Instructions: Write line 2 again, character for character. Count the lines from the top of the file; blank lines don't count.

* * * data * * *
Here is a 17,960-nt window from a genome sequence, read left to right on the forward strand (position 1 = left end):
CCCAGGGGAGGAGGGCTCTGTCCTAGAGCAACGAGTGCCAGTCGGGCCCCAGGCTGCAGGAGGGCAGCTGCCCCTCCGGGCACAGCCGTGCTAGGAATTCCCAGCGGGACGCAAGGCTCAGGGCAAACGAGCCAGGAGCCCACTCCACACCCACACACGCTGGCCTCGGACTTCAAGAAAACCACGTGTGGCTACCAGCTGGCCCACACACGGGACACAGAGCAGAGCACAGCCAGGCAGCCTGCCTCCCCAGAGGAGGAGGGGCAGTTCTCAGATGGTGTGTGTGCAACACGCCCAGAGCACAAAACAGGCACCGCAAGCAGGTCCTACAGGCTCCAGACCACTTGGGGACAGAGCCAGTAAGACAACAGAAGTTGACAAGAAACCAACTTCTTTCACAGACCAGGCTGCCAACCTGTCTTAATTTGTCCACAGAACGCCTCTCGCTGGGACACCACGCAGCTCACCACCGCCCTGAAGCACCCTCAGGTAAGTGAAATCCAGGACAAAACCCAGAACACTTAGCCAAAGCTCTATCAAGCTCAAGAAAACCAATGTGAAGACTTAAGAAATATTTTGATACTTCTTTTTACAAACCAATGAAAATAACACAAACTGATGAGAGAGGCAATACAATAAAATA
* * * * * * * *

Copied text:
CCCAGGGGAGGAGGGCTCTGTCCTAGAGCAACGAGTGCCAGTCGGGCCCCAGGCTGCAGGAGGGCAGCTGCCCCTCCGGGCACAGCCGTGCTAGGAATTCCCAGCGGGACGCAAGGCTCAGGGCAAACGAGCCAGGAGCCCACTCCACACCCACACACGCTGGCCTCGGACTTCAAGAAAACCACGTGTGGCTACCAGCTGGCCCACACACGGGACACAGAGCAGAGCACAGCCAGGCAGCCTGCCTCCCCAGAGGAGGAGGGGCAGTTCTCAGATGGTGTGTGTGCAACACGCCCAGAGCACAAAACAGGCACCGCAAGCAGGTCCTACAGGCTCCAGACCACTTGGGGACAGAGCCAGTAAGACAACAGAAGTTGACAAGAAACCAACTTCTTTCACAGACCAGGCTGCCAACCTGTCTTAATTTGTCCACAGAACGCCTCTCGCTGGGACACCACGCAGCTCACCACCGCCCTGAAGCACCCTCAGGTAAGTGAAATCCAGGACAAAACCCAGAACACTTAGCCAAAGCTCTATCAAGCTCAAGAAAACCAATGTGAAGACTTAAGAAATATTTTGATACTTCTTTTTACAAACCAATGAAAATAACACAAACTGATGAGAGAGGCAATACAATAAAATA